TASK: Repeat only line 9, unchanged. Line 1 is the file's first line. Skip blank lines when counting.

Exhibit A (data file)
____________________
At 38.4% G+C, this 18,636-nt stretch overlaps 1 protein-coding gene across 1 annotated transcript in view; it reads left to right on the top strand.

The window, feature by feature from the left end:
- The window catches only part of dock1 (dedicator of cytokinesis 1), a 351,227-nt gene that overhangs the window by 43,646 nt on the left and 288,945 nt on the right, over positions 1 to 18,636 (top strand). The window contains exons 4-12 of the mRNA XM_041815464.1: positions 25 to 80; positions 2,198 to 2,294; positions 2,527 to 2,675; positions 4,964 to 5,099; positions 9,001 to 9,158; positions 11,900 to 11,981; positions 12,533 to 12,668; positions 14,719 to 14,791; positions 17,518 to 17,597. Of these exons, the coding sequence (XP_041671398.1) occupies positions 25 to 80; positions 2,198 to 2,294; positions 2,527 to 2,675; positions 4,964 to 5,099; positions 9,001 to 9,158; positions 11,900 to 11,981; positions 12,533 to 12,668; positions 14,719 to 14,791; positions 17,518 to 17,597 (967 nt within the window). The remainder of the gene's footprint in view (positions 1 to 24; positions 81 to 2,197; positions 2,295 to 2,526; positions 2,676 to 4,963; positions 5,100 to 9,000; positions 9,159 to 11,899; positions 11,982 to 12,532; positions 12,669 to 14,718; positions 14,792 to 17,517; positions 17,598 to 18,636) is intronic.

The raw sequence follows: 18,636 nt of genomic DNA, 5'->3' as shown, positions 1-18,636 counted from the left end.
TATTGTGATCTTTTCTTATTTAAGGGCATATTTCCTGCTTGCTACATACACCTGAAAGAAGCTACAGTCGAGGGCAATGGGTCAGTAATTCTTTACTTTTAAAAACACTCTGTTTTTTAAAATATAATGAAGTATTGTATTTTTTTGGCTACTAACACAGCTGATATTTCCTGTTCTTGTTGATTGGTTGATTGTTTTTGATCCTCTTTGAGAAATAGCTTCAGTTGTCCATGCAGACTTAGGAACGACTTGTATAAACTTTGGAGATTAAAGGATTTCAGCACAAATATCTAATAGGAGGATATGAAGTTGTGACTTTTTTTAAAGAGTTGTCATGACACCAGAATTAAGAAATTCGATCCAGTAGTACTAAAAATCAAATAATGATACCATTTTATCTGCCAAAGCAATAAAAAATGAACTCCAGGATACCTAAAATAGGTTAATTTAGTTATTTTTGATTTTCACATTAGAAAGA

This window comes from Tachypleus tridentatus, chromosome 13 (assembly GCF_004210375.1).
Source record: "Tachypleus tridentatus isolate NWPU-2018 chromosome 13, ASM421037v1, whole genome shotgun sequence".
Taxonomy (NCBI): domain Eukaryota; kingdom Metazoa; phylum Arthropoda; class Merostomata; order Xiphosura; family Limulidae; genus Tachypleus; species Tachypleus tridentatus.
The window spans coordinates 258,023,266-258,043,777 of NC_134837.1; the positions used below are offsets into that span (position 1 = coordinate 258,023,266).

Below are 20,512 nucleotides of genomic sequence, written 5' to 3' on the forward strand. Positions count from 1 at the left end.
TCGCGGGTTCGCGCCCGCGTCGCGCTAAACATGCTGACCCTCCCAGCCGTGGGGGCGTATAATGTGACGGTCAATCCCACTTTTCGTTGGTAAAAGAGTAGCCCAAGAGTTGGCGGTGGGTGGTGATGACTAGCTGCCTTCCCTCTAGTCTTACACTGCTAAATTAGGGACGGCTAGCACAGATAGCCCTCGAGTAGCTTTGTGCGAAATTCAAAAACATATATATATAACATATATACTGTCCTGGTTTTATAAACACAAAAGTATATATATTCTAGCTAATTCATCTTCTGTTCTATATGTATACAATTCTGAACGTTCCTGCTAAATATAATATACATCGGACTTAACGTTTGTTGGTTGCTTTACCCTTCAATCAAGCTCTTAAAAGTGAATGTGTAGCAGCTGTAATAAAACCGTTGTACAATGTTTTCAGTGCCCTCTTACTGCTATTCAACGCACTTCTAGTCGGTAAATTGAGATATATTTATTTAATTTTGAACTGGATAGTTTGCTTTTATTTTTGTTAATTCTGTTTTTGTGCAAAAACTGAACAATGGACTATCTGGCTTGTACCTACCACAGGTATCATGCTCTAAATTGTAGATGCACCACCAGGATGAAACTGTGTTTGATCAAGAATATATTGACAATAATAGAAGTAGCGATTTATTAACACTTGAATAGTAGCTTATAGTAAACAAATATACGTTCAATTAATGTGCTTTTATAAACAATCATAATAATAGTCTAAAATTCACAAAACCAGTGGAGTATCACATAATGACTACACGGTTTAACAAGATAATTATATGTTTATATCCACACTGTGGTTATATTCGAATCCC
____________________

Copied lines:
The window spans coordinates 258,023,266-258,043,777 of NC_134837.1; the positions used below are offsets into that span (position 1 = coordinate 258,023,266).